Jiyoung Park


Morse, Alan L.

Committee Member

Sung, Yoon Tae

Committee Member

Oja, Brent D.

Committee Member

Shafie, Khalil


School of Sport and Exercise Science Sport Administration


University of Northern Colorado

Type of Resources


Place of Publication

Greeley (Colo.)


University of Northern Colorado

Date Created



140 pages

Digital Origin

Born digital


The purpose of this study was to investigate the role Facebook plays in the sport management context, and to understand the relationship that exists between customer equity and social media, in a professional sport league in the U.S. While it is only one of many social media platforms, Facebook has over one billion users (Facebook, 2018) and it connects people with communities and similar interest groups such that it can enhance social relationships. Sport organizations should understand how social media can influence sport fans, and this can be examined by looking at the Facebook page of the National Basketball Association (NBA), which has more fans than the Facebook pages of any other professional sport leagues. A convenient sampling method was used in the current study. After data were collected, descriptive analysis, ANOVA, and multiple regression analysis were utilized. M-Turk was employed to allow for additional data to be collected between March 6, 2018 and March 17, 2018. A total of 276 survey responses were included in the dataset and analyzed. With regard to customer equity, there was a significant difference between NBA Facebook page followers and non-followers, F (1, 274) = 31.740, p < .001. The results revealed that those who follow the NBA scored significantly higher on customer equity (M = 3.67) than non-followers (M = 3.20). Further, those who follow the NBA Facebook page recognized higher relationship equity, brand equity, and value equity perspectives than non-followers. The results indicated that those who follow the NBA Facebook page scored significantly higher (M = 3.54) than non-followers (M = 3.16) on value equity. The result also revealed that there was a significant difference regarding brand equity between NBA Facebook page followers and non-followers (χ2 (1) = 42.692, p < .001), with a mean rank brand equity score of 161.73 for followers and 120.89 for non-followers. In addition, there was a significant difference regarding relationship equity between NBA Facebook page followers and non-followers (χ2 (1) = 42.692, p < .001), with a mean rank relationship equity score of 174.11 for followers and 111.51 for non-followers. Third, the findings revealed that customer equity drivers, such as brand equity, relationship equity, and value equity, affected the NBA’s customer equity. The analysis revealed that customer equity drivers significantly predicted the NBA’s customer equity. The results of the multiple regression analysis showed that the three customer equity drivers, including brand equity (p < .001), value equity (p = .001), and relationship equity (p = .005), significantly affected customer equity. Brand equity, value equity, and relationship equity accounted for 58% of the total variances in customer equity. The standardized coefficients revealed that each customer equity driver was a significant predictor, and brand equity (β = .531) was a stronger significant predictor of customer equity than value equity (β = .216) or relationship equity (β = .211). The results of the current research can enhance relationships between consumers and sport organizations regarding the use of social media and the connections that exist between customer equity and social media in the sport management context. This study contributes to the sport management context because it offers a consumer-based customer equity concept that can reflect consumers’ perceptions toward the NBA. For example, marketers will be able to understand how to evaluate their social media content based on fans’ level of engagement in social media activities and to promote more effective marketing strategies by utilizing different approaches for Facebook page followers and non-followers of the sport organizations or teams. The findings will also benefit sport marketers’ ability to communicate more effectively with consumers through social media. The marketers will be able to see social media as a valuable relationship marketing tool that can lead to positive economic outcomes for organizations and improve consumers’ perceived value of a sport organization.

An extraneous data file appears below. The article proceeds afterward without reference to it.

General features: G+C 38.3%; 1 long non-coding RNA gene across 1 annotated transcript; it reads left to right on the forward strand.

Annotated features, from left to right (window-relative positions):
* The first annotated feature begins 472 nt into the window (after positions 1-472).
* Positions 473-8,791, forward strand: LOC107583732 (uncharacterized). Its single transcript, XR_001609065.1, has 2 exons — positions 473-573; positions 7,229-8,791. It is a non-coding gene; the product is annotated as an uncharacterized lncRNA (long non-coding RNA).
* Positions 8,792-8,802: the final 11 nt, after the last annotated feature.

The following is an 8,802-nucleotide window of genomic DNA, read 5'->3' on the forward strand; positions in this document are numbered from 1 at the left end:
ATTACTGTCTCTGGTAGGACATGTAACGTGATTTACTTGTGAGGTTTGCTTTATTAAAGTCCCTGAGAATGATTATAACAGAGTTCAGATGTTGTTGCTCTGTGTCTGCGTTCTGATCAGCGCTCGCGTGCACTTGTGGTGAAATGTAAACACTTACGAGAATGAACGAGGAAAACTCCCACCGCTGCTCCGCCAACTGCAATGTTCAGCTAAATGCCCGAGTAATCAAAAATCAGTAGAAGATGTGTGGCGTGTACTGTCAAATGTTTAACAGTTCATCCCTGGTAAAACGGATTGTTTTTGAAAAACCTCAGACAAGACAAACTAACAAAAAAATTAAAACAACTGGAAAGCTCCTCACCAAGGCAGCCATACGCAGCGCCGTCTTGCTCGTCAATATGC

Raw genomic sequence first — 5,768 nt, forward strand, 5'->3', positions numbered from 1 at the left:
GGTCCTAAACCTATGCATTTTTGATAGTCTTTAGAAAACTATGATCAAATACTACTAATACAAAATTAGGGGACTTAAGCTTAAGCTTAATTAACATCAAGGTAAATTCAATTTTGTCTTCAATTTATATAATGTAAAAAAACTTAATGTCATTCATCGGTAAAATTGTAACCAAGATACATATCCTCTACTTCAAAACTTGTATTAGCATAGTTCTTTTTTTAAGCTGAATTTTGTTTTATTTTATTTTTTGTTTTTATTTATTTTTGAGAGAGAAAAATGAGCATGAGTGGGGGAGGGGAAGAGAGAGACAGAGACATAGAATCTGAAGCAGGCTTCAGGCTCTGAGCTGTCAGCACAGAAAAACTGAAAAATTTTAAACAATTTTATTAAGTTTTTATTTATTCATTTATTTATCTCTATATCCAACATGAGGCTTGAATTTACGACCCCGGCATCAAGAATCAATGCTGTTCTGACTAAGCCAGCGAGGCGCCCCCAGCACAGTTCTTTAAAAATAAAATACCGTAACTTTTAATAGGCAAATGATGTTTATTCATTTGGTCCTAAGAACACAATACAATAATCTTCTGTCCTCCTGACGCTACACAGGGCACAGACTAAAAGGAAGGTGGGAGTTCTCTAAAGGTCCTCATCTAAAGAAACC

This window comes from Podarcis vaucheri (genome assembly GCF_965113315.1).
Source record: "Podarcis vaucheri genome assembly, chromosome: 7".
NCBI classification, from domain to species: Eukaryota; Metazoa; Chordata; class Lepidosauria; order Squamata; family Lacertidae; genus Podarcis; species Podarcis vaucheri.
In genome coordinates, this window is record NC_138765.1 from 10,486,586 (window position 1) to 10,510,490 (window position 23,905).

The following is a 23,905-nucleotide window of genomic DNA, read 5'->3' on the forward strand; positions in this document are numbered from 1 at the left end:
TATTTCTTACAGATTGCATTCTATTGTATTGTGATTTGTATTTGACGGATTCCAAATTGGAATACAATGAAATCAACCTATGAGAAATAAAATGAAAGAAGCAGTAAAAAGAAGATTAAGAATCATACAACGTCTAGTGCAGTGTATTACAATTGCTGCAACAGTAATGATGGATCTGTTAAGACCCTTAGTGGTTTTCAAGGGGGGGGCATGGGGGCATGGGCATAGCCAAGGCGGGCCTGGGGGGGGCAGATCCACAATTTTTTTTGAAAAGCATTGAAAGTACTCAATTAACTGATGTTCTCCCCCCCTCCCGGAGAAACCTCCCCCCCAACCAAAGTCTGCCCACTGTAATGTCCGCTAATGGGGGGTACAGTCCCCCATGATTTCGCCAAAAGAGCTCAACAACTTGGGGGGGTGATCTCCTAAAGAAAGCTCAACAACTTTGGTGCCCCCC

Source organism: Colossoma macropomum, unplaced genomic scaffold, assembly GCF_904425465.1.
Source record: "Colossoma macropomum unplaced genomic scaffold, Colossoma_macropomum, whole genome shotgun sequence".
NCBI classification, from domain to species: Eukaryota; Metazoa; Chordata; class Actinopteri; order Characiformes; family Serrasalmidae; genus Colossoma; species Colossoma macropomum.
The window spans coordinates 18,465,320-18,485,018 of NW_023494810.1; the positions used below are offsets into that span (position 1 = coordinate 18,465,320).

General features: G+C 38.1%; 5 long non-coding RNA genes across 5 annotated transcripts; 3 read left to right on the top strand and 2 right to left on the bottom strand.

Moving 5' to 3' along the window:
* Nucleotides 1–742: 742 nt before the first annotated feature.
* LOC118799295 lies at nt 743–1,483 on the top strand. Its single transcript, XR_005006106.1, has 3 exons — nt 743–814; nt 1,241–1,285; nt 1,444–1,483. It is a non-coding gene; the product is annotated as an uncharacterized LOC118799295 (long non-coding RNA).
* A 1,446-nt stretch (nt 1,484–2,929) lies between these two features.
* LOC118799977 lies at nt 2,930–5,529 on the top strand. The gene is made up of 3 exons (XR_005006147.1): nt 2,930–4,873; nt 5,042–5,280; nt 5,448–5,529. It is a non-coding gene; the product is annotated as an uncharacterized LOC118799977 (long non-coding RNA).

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Copyright is held by the author.